Luthier Tips du Jour - Sharpening

Uploaded by OBrienGuitars on 14.04.2010


Okay, admit it.
We have all done it.
We knew it was wrong but still continued in our evil ways giving in to temptation.
Brothers and sisters, the time has come to confess our wrong doings and repent.
I am talking about working with tools that are not sharp.
With the information I am about to give in this video you have no excuse
for continuing to work with tools that are not sharp.
There are some things you will need in order to properly sharpen your tools.
However, just having these things doesn’t make your tools sharp.
You must know how to use them.
For the purposes of this video I will be using diamond stones and water stones.
When you buy a high quality chisel it usually comes like this.
With a little work and fine tuning you can have it looking like this.
The first step to any sharpening method is to flatten the back of the tool.
Here I am using a 320 grit diamond stone.
I also am using a holder for the stone.
When placing the stone in the holder maker sure it is flat
because there is a bit of flex to the stone.
Also make sure your work surface where you place the stone is flat.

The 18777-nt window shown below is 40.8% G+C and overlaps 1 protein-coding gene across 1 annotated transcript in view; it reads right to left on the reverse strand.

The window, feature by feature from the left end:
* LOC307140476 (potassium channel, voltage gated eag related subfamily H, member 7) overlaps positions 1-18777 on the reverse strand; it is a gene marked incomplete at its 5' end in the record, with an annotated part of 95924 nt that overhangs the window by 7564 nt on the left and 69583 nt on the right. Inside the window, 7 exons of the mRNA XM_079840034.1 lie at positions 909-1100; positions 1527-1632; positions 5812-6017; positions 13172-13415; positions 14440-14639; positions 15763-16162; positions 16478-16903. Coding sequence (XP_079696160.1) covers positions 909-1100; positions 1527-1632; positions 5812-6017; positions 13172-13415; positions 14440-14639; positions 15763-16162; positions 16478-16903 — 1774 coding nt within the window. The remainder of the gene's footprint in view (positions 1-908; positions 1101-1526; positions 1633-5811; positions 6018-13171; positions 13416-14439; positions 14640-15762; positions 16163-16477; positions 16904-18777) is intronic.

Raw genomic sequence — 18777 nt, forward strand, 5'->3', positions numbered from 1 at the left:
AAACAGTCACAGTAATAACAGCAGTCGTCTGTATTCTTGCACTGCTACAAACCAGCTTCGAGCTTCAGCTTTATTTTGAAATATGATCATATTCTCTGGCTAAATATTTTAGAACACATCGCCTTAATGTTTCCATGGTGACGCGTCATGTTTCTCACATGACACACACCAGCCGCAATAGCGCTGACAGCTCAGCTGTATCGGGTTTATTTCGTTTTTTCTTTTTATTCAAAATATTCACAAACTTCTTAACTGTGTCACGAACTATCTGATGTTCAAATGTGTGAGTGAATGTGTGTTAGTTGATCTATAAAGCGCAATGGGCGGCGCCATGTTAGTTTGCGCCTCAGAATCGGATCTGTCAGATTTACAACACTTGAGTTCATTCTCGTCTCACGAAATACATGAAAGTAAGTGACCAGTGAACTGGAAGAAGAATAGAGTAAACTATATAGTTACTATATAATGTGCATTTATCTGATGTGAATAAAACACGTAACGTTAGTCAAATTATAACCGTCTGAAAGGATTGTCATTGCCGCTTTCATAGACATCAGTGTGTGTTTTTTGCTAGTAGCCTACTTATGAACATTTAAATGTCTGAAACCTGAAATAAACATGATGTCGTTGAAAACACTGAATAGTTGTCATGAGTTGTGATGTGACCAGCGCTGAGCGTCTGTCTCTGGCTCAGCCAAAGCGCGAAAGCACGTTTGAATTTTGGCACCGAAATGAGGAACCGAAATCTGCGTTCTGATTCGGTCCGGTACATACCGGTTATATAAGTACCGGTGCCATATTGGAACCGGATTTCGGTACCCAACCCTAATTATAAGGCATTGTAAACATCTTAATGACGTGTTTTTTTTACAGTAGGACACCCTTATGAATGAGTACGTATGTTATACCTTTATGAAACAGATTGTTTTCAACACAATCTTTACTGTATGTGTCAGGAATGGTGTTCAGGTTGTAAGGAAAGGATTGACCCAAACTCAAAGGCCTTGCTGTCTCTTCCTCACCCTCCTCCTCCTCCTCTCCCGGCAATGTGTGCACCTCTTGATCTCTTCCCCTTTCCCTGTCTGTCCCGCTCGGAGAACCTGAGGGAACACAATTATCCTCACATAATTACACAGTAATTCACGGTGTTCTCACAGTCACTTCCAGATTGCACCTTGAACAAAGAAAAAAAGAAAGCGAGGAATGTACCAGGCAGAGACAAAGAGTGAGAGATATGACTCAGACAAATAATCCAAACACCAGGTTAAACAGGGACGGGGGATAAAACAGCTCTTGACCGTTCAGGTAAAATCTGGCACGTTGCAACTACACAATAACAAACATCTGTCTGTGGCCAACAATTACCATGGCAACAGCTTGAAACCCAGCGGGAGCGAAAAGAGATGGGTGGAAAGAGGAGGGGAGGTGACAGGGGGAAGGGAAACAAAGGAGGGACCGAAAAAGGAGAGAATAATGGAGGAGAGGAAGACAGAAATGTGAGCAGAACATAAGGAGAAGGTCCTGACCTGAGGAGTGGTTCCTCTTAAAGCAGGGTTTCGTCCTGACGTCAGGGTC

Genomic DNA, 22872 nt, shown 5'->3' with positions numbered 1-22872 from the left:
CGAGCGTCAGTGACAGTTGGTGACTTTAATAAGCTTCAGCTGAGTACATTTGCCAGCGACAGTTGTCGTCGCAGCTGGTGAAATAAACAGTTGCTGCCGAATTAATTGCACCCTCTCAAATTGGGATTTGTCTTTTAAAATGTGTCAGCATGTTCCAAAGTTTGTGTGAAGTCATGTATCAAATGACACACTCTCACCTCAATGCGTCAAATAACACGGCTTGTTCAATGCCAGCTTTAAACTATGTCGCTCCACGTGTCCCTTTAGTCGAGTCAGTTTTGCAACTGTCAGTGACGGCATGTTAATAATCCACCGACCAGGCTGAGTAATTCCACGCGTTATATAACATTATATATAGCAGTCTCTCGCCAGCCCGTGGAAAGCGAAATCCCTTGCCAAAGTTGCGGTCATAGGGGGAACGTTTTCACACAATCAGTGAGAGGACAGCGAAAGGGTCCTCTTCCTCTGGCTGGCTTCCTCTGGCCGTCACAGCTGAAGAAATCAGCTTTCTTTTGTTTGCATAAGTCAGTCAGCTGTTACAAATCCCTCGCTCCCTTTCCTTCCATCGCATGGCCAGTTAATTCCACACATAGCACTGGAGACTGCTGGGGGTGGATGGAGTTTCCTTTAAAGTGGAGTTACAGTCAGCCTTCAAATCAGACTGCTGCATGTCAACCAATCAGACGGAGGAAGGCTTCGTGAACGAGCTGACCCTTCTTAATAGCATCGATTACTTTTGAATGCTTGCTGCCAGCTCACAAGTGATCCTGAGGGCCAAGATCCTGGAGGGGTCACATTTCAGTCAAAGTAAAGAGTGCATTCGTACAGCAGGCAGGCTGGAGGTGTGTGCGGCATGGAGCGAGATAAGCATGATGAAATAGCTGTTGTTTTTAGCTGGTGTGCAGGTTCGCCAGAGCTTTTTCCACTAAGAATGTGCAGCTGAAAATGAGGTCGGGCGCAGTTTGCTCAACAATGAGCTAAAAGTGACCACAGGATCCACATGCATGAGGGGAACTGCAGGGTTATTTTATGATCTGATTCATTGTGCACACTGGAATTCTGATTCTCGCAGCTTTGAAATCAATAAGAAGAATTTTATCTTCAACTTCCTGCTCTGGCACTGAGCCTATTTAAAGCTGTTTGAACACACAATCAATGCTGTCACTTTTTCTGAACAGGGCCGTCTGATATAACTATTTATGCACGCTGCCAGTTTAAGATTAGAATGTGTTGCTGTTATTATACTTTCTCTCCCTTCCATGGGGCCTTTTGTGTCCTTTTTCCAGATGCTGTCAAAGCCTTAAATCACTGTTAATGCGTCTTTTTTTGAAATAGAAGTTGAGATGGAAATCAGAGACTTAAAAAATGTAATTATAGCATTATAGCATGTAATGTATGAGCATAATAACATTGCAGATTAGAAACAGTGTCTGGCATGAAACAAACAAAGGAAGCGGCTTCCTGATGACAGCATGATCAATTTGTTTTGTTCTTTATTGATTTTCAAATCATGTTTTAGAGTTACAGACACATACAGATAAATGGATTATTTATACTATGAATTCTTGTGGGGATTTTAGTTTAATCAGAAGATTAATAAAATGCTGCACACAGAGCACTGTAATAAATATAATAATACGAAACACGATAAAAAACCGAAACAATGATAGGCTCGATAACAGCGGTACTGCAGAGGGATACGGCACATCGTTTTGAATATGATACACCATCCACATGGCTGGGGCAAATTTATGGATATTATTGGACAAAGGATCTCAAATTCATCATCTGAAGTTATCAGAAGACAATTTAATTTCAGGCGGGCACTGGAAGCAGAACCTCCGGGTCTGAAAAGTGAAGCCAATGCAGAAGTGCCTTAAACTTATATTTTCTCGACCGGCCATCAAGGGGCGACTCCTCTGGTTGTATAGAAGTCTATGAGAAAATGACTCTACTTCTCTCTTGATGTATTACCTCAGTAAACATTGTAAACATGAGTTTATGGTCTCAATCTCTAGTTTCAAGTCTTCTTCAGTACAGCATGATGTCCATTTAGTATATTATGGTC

As a lubricant I will be using WD-40.
Place the tool on the stone making sure it is flat.
Begin moving the tool along the stone keeping it flat as you move.
You can flatten the entire back of the tool
or just the part near the tip depending on how much work you want to do.
As you work you will notice a slurry start to develop on the stone.
This is a combination of metal shavings from the tool
and diamond dust from the stone.
Do not wipe this off the stone as this is what is doing the cutting.
You will notice a scratch pattern start to develop on the back of the tool.
The idea is to keep going until this scratch pattern uniformly covers the back of the tool
or until you arm falls off, whichever comes first.
Now that the back of the tool is flat using the 320 grit diamond stone
I am going to transition to using water stones.
I am placing them on a holder that was made from kitchen cutting board material.
I will be using 1000, 4000 and 8000 grit water stones.
It is important that the stones are flat.
Moisten a piece of 150 grit sandpaper in some water
and then place it on a piece of granite tile or glass.
This flat abrasive surface can now be used to true up the water stone.
I do this on all of the stones I intend to use for sharpening.
You can also use the 1000 grit stone to level the others.
Water stones are soft so this leveling process should go quickly.
I can now continue working on the back of the tool.
Just like before I place the tool on the stone.
I am now using the 1000 grit water stone.
Instead of leveling the back I am now removing
the scratches left from the 320 diamond stone.
Since the water stones are so soft they wear easily.
Turning the stone around as you work will help it wear more evenly.
Once all the 320 grit scratches are removed
I do the same thing on the 4000 grit and 8000 grit stones.